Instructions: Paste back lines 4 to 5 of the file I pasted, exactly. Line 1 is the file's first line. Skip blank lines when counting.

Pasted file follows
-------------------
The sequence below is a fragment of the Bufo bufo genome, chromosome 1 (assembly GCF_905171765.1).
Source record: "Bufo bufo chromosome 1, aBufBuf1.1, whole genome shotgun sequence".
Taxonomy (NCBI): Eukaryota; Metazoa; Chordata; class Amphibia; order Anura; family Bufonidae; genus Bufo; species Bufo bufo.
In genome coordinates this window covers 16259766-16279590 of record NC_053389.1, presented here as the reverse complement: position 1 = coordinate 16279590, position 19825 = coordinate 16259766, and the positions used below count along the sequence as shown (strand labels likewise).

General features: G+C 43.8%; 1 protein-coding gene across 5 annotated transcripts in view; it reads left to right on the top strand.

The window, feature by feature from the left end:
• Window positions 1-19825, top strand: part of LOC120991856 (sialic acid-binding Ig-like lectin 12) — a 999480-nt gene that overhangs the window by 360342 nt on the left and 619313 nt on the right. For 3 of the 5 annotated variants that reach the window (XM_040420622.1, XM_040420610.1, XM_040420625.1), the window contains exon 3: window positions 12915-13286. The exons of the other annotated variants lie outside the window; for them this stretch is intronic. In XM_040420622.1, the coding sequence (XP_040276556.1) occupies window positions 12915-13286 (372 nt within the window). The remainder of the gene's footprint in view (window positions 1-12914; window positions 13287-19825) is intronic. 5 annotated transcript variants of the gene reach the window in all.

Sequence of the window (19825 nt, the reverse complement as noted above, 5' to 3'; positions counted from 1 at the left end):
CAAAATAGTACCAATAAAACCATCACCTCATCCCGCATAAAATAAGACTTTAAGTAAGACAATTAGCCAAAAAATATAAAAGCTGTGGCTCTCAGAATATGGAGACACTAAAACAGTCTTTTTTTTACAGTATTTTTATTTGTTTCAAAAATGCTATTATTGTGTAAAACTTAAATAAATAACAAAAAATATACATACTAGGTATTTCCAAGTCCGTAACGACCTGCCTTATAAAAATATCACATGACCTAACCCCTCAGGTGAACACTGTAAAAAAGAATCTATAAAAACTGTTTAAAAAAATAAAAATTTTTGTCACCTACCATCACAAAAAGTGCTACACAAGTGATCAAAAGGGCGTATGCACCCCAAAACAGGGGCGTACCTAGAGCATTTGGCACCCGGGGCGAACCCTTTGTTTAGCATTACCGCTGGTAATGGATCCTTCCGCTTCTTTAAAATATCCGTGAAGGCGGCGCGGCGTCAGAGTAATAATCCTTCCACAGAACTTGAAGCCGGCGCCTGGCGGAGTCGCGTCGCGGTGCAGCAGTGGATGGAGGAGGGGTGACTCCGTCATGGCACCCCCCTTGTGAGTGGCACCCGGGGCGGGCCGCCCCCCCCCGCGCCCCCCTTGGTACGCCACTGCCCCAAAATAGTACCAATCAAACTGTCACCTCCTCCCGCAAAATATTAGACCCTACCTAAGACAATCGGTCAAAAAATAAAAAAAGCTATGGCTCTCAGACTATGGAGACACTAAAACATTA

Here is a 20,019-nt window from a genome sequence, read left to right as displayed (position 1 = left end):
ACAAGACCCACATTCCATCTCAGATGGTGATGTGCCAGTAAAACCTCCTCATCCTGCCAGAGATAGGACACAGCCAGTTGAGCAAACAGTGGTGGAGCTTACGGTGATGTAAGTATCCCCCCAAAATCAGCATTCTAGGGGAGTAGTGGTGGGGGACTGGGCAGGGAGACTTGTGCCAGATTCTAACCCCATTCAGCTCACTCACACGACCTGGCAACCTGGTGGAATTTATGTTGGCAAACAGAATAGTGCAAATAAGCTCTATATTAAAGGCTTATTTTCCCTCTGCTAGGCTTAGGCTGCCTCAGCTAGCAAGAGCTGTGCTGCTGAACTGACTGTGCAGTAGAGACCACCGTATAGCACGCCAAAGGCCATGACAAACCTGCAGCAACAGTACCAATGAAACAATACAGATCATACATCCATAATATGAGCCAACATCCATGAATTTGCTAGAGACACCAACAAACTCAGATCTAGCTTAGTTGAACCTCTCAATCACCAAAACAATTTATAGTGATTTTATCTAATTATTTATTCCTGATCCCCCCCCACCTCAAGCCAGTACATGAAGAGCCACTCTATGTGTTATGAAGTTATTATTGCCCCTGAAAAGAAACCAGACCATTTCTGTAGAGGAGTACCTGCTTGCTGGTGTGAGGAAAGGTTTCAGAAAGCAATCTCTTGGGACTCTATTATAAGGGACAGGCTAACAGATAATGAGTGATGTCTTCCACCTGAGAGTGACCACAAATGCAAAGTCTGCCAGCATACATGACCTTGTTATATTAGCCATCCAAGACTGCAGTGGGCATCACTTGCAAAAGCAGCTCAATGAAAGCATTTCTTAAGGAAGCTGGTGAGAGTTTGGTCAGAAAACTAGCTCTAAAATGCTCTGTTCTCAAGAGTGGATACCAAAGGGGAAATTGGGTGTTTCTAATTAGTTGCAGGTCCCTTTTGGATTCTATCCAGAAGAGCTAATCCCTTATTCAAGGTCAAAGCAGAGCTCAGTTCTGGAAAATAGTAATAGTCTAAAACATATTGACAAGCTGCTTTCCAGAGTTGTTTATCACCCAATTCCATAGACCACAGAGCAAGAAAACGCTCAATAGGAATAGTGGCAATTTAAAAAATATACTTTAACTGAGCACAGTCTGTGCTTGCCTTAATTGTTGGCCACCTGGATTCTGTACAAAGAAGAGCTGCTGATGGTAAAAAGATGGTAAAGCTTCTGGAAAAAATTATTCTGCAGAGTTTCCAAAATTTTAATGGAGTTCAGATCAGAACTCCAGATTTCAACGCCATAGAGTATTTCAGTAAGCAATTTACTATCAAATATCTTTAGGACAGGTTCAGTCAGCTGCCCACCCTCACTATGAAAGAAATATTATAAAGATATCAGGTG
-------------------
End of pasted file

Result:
In genome coordinates this window covers 16259766-16279590 of record NC_053389.1, presented here as the reverse complement: position 1 = coordinate 16279590, position 19825 = coordinate 16259766, and the positions used below count along the sequence as shown (strand labels likewise).

General features: G+C 43.8%; 1 protein-coding gene across 5 annotated transcripts in view; it reads left to right on the top strand.